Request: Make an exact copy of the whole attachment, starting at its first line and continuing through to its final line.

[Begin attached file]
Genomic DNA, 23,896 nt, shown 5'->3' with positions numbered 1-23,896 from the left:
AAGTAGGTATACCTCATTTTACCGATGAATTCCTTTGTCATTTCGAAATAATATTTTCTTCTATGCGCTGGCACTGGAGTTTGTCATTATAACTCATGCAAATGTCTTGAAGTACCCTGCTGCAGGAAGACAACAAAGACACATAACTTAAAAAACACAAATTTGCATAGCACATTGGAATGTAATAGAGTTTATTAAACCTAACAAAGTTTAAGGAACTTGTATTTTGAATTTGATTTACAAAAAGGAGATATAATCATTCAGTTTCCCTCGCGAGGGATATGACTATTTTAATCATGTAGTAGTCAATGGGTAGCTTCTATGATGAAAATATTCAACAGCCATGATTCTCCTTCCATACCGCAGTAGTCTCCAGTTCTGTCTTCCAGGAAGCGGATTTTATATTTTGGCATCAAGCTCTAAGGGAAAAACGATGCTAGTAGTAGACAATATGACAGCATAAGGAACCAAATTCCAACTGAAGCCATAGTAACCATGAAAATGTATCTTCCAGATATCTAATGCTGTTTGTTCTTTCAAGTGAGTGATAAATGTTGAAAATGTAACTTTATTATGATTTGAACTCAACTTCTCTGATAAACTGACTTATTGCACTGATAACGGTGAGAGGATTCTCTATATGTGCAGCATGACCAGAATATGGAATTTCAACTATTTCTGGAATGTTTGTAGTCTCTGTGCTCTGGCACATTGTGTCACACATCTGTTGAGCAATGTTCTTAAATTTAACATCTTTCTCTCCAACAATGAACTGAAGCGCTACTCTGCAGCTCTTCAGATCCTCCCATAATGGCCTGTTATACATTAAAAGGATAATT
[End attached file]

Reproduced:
Genomic DNA, 23,896 nt, shown 5'->3' with positions numbered 1-23,896 from the left:
AAGTAGGTATACCTCATTTTACCGATGAATTCCTTTGTCATTTCGAAATAATATTTTCTTCTATGCGCTGGCACTGGAGTTTGTCATTATAACTCATGCAAATGTCTTGAAGTACCCTGCTGCAGGAAGACAACAAAGACACATAACTTAAAAAACACAAATTTGCATAGCACATTGGAATGTAATAGAGTTTATTAAACCTAACAAAGTTTAAGGAACTTGTATTTTGAATTTGATTTACAAAAAGGAGATATAATCATTCAGTTTCCCTCGCGAGGGATATGACTATTTTAATCATGTAGTAGTCAATGGGTAGCTTCTATGATGAAAATATTCAACAGCCATGATTCTCCTTCCATACCGCAGTAGTCTCCAGTTCTGTCTTCCAGGAAGCGGATTTTATATTTTGGCATCAAGCTCTAAGGGAAAAACGATGCTAGTAGTAGACAATATGACAGCATAAGGAACCAAATTCCAACTGAAGCCATAGTAACCATGAAAATGTATCTTCCAGATATCTAATGCTGTTTGTTCTTTCAAGTGAGTGATAAATGTTGAAAATGTAACTTTATTATGATTTGAACTCAACTTCTCTGATAAACTGACTTATTGCACTGATAACGGTGAGAGGATTCTCTATATGTGCAGCATGACCAGAATATGGAATTTCAACTATTTCTGGAATGTTTGTAGTCTCTGTGCTCTGGCACATTGTGTCACACATCTGTTGAGCAATGTTCTTAAATTTAACATCTTTCTCTCCAACAATGAACTGAAGCGCTACTCTGCAGCTCTTCAGATCCTCCCATAATGGCCTGTTATACATTAAAAGGATAATT